Surgical Anatomy of the Abdomen and Pelvis

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Chapter 7 Surgical Anatomy of the Abdomen and Pelvis


The abdominal wall is made up of four structural layers beneath the skin: (1) subcutaneous tissue and superficial fascial layers, (2) muscles and transversalis fascia, (3) deep fascia of the rectus sheath and the extraperitoneal fascia, and (4) parietal peritoneum (Fig. 7-1). Interspersed among these layers are several important nerves and blood vessels.

Muscles and Transversalis Fascia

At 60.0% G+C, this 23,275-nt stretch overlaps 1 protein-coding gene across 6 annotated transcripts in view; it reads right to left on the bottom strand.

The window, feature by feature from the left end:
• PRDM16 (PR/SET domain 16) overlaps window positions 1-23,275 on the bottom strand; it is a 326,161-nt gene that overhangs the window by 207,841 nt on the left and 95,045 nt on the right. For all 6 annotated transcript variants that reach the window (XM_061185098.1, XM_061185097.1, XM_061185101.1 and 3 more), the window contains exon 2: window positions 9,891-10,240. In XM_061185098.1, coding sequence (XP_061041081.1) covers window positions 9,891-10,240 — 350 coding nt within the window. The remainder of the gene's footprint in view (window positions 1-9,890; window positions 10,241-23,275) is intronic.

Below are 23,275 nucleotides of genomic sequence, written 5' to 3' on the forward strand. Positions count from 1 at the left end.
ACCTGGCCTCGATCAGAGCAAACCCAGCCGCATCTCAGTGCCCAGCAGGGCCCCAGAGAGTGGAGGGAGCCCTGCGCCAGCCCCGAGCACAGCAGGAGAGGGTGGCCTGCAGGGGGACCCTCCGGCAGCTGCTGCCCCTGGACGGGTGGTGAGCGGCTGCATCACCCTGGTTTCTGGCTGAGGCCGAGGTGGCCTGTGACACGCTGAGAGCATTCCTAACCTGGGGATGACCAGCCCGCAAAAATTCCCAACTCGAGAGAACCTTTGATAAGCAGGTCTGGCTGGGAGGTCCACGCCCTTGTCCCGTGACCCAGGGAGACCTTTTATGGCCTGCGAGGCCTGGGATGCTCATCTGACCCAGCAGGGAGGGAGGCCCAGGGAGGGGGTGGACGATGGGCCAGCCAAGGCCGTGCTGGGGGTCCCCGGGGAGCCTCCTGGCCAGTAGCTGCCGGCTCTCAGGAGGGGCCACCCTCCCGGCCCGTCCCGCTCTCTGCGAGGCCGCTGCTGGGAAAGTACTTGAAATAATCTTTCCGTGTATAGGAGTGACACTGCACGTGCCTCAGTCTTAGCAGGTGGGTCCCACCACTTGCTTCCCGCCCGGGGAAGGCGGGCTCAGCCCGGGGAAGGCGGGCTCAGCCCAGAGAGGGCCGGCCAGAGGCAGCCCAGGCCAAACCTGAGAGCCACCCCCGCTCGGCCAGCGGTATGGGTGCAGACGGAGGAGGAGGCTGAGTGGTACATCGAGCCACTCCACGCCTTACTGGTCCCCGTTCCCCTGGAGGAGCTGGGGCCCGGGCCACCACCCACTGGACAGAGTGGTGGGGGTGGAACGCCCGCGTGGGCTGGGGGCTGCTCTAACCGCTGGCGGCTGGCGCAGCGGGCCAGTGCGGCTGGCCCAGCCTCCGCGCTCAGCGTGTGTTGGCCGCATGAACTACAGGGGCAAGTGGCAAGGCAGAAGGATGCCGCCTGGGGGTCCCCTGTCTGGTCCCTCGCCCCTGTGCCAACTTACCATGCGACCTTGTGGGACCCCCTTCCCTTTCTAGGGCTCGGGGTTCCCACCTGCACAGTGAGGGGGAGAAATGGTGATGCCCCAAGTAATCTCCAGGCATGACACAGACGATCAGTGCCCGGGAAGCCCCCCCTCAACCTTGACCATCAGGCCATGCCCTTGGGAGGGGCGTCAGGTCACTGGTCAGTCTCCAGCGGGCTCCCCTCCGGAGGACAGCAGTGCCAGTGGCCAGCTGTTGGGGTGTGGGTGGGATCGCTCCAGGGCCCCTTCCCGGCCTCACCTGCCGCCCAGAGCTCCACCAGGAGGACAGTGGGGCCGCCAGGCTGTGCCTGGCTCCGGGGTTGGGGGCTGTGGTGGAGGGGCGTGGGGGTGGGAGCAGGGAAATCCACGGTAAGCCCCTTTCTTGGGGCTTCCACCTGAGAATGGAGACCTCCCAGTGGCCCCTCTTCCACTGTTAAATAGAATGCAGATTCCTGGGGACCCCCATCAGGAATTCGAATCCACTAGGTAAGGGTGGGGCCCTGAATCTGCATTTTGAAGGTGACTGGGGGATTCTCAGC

The abdominal wall is made up of five pairs of muscles. In the midline, the rectus abdominis muscles extend along the whole length of the front of the abdomen from the xiphoid process and costal cartilages of the fifth through the seventh ribs to the pubic crest and pubic symphysis. This broad strap muscle is divided into four segments by three fibrous intersections attached to the anterior, but not the posterior, rectus sheath. This allows the inferior (deep) epigastric vessels to pass along the posterior surface of the muscle without encountering a barrier.

The pyramidalis muscle is a small triangular muscle that lies in front of the rectus abdominis at the lower part of the abdomen and is contained within its fascial sheath. It arises from the front of the pubic symphysis and the anterior pubic ligament bilaterally and inserts into the linea alba, between the umbilicus and pubic symphysis. This muscle is commonly absent on one or both sides.